Report on Rabaul (Papua New Guinea) — June 1990
Bulletin of the Global Volcanism Network, vol. 15, no. 6 (June 1990)
Managing Editor: Lindsay McClelland.
Rabaul (Papua New Guinea) CO2 kills six at Tavurvur; seismicity remains low
Please cite this report as:
Global Volcanism Program, 1990. Report on Rabaul (Papua New Guinea) (McClelland, L., ed.). Bulletin of the Global Volcanism Network, 15:6. Smithsonian Institution. https://doi.org/10.5479/si.GVP.BGVN199006-252140
Papua New Guinea
4.271°S, 152.203°E; summit elev. 688 m
All times are local (unless otherwise noted)
"Activity was at a very low level in June. Only 90 caldera earthquakes were recorded, and during one 6-day period there were no recorded caldera events. Located events originated from the N part of the annular caldera seismic zone.
"Levelling radial to the center of the caldera showed only minor uplift (<=4 mm) since last month's measurement, and there were no significant changes in tilt and EDM measurements.
"A release of CO2 in a pit crater on Tavurvur caused the death of six persons. The accident occurred in a crater 25 m deep with lateral dimensions of 130x90 m, at an elevation of 40 m on the S flank of Tavurvur (Fisher, 1976, Fig. 2). The crater is a nesting place for Megapode birds (Johnson, 1985).
"Three people who ventured into the crater on 24 June to collect Megapode eggs were overcome by CO2. Early on 25 June, 3 other people unsuspecting of the danger also died when trying to rescue them. The release of CO2 responsible for the casualties would have started only a couple of days earlier as the same people were unaffected when collecting eggs at the same place a week earlier.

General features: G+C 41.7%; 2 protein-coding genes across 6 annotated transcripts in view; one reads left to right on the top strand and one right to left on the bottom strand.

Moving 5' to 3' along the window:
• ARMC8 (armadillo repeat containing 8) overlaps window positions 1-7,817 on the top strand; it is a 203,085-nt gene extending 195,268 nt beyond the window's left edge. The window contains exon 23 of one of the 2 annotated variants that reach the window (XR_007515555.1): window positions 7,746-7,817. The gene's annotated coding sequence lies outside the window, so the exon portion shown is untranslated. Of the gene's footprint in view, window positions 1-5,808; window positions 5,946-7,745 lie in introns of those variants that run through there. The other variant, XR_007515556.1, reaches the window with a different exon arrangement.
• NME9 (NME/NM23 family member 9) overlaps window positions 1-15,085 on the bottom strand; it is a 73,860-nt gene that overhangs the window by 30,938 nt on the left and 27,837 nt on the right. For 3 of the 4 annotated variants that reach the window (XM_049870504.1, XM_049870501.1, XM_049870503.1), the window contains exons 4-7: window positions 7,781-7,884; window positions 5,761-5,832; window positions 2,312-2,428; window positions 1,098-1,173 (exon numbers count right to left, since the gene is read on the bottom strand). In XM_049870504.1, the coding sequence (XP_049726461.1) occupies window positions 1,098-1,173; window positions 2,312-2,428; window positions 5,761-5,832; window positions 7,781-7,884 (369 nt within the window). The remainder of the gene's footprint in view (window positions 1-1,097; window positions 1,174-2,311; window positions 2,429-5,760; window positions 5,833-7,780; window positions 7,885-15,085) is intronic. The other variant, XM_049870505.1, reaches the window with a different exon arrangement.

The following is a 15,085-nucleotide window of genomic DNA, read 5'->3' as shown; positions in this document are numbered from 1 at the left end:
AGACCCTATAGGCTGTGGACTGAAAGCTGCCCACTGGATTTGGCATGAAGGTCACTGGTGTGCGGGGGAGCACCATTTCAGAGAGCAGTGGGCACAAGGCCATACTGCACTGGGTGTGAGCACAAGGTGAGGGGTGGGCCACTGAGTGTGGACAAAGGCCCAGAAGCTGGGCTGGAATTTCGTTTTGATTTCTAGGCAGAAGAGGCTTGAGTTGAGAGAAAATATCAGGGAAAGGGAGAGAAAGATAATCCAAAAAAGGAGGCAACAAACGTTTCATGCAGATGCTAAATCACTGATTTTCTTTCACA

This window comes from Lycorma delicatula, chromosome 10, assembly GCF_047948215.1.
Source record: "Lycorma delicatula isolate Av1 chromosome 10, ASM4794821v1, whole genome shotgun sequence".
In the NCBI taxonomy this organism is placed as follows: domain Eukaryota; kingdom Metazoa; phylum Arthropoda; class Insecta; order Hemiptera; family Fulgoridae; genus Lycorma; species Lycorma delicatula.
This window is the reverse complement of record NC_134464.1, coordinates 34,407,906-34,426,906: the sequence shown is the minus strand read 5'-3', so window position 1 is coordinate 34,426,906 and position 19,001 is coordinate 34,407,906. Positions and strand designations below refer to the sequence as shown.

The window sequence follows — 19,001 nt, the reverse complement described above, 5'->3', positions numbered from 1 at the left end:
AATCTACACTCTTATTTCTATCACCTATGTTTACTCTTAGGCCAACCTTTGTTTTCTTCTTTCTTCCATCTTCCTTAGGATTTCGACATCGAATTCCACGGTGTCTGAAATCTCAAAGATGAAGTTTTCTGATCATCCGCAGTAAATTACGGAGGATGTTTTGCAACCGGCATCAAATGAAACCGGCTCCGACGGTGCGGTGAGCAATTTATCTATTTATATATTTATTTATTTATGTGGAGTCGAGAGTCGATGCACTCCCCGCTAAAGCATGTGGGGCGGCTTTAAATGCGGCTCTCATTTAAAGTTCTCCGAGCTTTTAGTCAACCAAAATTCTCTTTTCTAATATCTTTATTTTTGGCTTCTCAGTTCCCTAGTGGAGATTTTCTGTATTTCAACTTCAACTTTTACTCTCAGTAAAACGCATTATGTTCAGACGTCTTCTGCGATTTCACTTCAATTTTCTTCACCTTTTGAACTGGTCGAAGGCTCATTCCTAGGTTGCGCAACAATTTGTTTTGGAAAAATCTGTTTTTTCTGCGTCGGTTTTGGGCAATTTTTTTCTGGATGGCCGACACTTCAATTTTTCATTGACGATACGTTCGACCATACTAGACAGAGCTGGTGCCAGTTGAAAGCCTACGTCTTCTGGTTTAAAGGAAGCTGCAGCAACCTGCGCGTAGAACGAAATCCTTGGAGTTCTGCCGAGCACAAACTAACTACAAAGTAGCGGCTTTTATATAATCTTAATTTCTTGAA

"Recovery of the bodies and subsequent explorations of the crater were carried out with the aid of SCUBA equipment. An emission vent was found at the foot of the NW crater wall with a temperature of 48°C. The thickness of the CO2 layer at the bottom of the pit crater was found to fluctuate between 1.7 and 4.8 m in the following days, although on windy days the crater was either free of gas or the CO2 was mixed with air in a non-lethal concentration. It is uncertain whether other gases were released with the CO2. Gas samples await laboratory analysis for the identification of all species present. It is also hoped that laboratory work will determine whether the CO2 is of volcanic origin or has a biogenic source in the thermal decomposition of coral reefs buried under the products erupted by Tavurvur in the last few centuries (Fisher, 1939, p. 37).
"The occurrence of CO2 in this crater has been identified once previously, in October 1981, after villagers had reported finding dead animals there. There is no evidence of CO2 being released in Tavurvur's summit craters."
References. Fisher, N.H., 1939, Geology and vulcanology of Blanche Bay, and the surrounding area, New Britain: Territory of New Guinea Geol. Bull. 1, 68 p.
Fisher, N.H., 1976, 1941-1942 Eruption of Tavurvur volcano, Rabaul, Papua New Guinea: in Johnson, R.W., ed., Volcanism in Australasia, Elsevier, Amsterdam, p. 201-210.
Johnson, R.W., 1985, Megapodes, feathered volcano monitors?: Volcano News, no. 19-20, p. 6.
Geological Summary. The low-lying Rabaul caldera on the tip of the Gazelle Peninsula at the NE end of New Britain forms a broad sheltered harbor utilized by what was the island's largest city prior to a major eruption in 1994. The outer flanks of the 688-m-high asymmetrical pyroclastic shield volcano are formed by thick pyroclastic-flow deposits. The 8 x 14 km caldera is widely breached on the east, where its floor is flooded by Blanche Bay and was formed about 1400 years ago. An earlier caldera-forming eruption about 7100 years ago is now considered to have originated from Tavui caldera, offshore to the north. Three small stratovolcanoes lie outside the northern and NE caldera rims. Post-caldera eruptions built basaltic-to-dacitic pyroclastic cones on the caldera floor near the NE and western caldera walls. Several of these, including Vulcan cone, which was formed during a large eruption in 1878, have produced major explosive activity during historical time. A powerful explosive eruption in 1994 occurred simultaneously from Vulcan and Tavurvur volcanoes and forced the temporary abandonment of Rabaul city.
Information Contacts: P. de Saint-Ours and C. McKee, RVO.